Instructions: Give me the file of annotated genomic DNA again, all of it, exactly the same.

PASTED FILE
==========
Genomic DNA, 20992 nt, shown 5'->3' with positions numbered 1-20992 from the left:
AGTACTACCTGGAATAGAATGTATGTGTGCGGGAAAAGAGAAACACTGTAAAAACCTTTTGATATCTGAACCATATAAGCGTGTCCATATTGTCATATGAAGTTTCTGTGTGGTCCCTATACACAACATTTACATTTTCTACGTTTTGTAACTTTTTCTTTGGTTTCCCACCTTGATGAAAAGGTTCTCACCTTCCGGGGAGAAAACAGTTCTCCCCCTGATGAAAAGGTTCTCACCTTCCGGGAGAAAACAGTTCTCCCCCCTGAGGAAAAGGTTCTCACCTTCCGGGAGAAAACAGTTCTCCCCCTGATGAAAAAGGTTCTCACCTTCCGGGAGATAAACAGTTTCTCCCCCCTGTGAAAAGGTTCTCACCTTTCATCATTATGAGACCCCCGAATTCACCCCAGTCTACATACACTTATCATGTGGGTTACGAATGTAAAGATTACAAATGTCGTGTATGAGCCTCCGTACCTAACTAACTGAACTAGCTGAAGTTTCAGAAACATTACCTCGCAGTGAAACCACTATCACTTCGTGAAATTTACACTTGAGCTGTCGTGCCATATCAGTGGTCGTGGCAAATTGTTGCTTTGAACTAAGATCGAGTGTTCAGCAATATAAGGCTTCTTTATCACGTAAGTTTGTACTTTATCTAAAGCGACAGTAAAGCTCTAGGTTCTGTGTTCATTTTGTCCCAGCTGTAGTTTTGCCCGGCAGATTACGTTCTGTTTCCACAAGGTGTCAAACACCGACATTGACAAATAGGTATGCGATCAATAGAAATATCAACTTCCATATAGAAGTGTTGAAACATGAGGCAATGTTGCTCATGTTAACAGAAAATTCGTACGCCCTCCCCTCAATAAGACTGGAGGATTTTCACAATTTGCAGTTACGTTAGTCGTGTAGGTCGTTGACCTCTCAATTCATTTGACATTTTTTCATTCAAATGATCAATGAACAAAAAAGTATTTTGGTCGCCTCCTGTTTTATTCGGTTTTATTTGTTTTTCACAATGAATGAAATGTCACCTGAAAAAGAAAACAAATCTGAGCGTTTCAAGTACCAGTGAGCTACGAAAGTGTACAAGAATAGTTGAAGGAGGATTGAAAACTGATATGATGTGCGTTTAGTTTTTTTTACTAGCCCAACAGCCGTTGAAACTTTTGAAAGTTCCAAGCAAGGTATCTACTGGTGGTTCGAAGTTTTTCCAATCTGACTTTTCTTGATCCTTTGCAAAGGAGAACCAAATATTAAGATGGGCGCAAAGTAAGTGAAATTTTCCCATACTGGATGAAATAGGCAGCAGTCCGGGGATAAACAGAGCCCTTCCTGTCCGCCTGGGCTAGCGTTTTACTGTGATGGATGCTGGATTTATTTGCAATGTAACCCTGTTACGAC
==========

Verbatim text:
Genomic DNA, 20992 nt, shown 5'->3' with positions numbered 1-20992 from the left:
AGTACTACCTGGAATAGAATGTATGTGTGCGGGAAAAGAGAAACACTGTAAAAACCTTTTGATATCTGAACCATATAAGCGTGTCCATATTGTCATATGAAGTTTCTGTGTGGTCCCTATACACAACATTTACATTTTCTACGTTTTGTAACTTTTTCTTTGGTTTCCCACCTTGATGAAAAGGTTCTCACCTTCCGGGGAGAAAACAGTTCTCCCCCTGATGAAAAGGTTCTCACCTTCCGGGAGAAAACAGTTCTCCCCCCTGAGGAAAAGGTTCTCACCTTCCGGGAGAAAACAGTTCTCCCCCTGATGAAAAAGGTTCTCACCTTCCGGGAGATAAACAGTTTCTCCCCCCTGTGAAAAGGTTCTCACCTTTCATCATTATGAGACCCCCGAATTCACCCCAGTCTACATACACTTATCATGTGGGTTACGAATGTAAAGATTACAAATGTCGTGTATGAGCCTCCGTACCTAACTAACTGAACTAGCTGAAGTTTCAGAAACATTACCTCGCAGTGAAACCACTATCACTTCGTGAAATTTACACTTGAGCTGTCGTGCCATATCAGTGGTCGTGGCAAATTGTTGCTTTGAACTAAGATCGAGTGTTCAGCAATATAAGGCTTCTTTATCACGTAAGTTTGTACTTTATCTAAAGCGACAGTAAAGCTCTAGGTTCTGTGTTCATTTTGTCCCAGCTGTAGTTTTGCCCGGCAGATTACGTTCTGTTTCCACAAGGTGTCAAACACCGACATTGACAAATAGGTATGCGATCAATAGAAATATCAACTTCCATATAGAAGTGTTGAAACATGAGGCAATGTTGCTCATGTTAACAGAAAATTCGTACGCCCTCCCCTCAATAAGACTGGAGGATTTTCACAATTTGCAGTTACGTTAGTCGTGTAGGTCGTTGACCTCTCAATTCATTTGACATTTTTTCATTCAAATGATCAATGAACAAAAAAGTATTTTGGTCGCCTCCTGTTTTATTCGGTTTTATTTGTTTTTCACAATGAATGAAATGTCACCTGAAAAAGAAAACAAATCTGAGCGTTTCAAGTACCAGTGAGCTACGAAAGTGTACAAGAATAGTTGAAGGAGGATTGAAAACTGATATGATGTGCGTTTAGTTTTTTTTACTAGCCCAACAGCCGTTGAAACTTTTGAAAGTTCCAAGCAAGGTATCTACTGGTGGTTCGAAGTTTTTCCAATCTGACTTTTCTTGATCCTTTGCAAAGGAGAACCAAATATTAAGATGGGCGCAAAGTAAGTGAAATTTTCCCATACTGGATGAAATAGGCAGCAGTCCGGGGATAAACAGAGCCCTTCCTGTCCGCCTGGGCTAGCGTTTTACTGTGATGGATGCTGGATTTATTTGCAATGTAACCCTGTTACGAC